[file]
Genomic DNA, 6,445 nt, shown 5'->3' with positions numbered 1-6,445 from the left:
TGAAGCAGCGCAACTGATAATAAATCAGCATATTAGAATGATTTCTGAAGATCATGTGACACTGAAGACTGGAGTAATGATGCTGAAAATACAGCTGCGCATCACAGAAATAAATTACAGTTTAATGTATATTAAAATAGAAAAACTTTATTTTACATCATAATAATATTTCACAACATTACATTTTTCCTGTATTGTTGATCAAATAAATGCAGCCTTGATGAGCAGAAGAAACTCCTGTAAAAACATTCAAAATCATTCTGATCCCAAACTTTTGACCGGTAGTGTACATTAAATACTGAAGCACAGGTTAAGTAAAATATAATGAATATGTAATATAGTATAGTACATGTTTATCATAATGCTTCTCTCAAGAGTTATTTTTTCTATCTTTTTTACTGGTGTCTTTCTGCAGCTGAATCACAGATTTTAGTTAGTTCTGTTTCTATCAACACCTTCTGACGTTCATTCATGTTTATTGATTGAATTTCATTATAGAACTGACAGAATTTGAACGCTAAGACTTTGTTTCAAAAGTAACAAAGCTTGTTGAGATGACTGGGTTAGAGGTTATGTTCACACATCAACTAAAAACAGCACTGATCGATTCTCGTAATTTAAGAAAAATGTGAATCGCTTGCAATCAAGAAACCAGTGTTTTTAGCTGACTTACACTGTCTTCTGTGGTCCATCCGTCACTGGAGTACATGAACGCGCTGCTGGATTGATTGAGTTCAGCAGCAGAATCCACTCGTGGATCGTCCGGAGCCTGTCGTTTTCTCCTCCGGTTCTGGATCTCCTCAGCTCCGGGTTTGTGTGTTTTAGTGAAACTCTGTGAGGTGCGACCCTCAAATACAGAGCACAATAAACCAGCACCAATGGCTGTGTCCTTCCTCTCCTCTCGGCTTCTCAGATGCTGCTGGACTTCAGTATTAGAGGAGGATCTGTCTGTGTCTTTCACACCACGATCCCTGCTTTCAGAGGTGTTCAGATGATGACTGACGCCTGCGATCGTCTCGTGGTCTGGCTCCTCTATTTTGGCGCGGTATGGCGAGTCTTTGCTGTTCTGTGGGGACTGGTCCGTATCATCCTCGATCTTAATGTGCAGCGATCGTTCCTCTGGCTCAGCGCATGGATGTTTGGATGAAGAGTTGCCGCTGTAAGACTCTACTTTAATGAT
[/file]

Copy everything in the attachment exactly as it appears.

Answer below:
Genomic DNA, 6,445 nt, shown 5'->3' with positions numbered 1-6,445 from the left:
TGAAGCAGCGCAACTGATAATAAATCAGCATATTAGAATGATTTCTGAAGATCATGTGACACTGAAGACTGGAGTAATGATGCTGAAAATACAGCTGCGCATCACAGAAATAAATTACAGTTTAATGTATATTAAAATAGAAAAACTTTATTTTACATCATAATAATATTTCACAACATTACATTTTTCCTGTATTGTTGATCAAATAAATGCAGCCTTGATGAGCAGAAGAAACTCCTGTAAAAACATTCAAAATCATTCTGATCCCAAACTTTTGACCGGTAGTGTACATTAAATACTGAAGCACAGGTTAAGTAAAATATAATGAATATGTAATATAGTATAGTACATGTTTATCATAATGCTTCTCTCAAGAGTTATTTTTTCTATCTTTTTTACTGGTGTCTTTCTGCAGCTGAATCACAGATTTTAGTTAGTTCTGTTTCTATCAACACCTTCTGACGTTCATTCATGTTTATTGATTGAATTTCATTATAGAACTGACAGAATTTGAACGCTAAGACTTTGTTTCAAAAGTAACAAAGCTTGTTGAGATGACTGGGTTAGAGGTTATGTTCACACATCAACTAAAAACAGCACTGATCGATTCTCGTAATTTAAGAAAAATGTGAATCGCTTGCAATCAAGAAACCAGTGTTTTTAGCTGACTTACACTGTCTTCTGTGGTCCATCCGTCACTGGAGTACATGAACGCGCTGCTGGATTGATTGAGTTCAGCAGCAGAATCCACTCGTGGATCGTCCGGAGCCTGTCGTTTTCTCCTCCGGTTCTGGATCTCCTCAGCTCCGGGTTTGTGTGTTTTAGTGAAACTCTGTGAGGTGCGACCCTCAAATACAGAGCACAATAAACCAGCACCAATGGCTGTGTCCTTCCTCTCCTCTCGGCTTCTCAGATGCTGCTGGACTTCAGTATTAGAGGAGGATCTGTCTGTGTCTTTCACACCACGATCCCTGCTTTCAGAGGTGTTCAGATGATGACTGACGCCTGCGATCGTCTCGTGGTCTGGCTCCTCTATTTTGGCGCGGTATGGCGAGTCTTTGCTGTTCTGTGGGGACTGGTCCGTATCATCCTCGATCTTAATGTGCAGCGATCGTTCCTCTGGCTCAGCGCATGGATGTTTGGATGAAGAGTTGCCGCTGTAAGACTCTACTTTAATGAT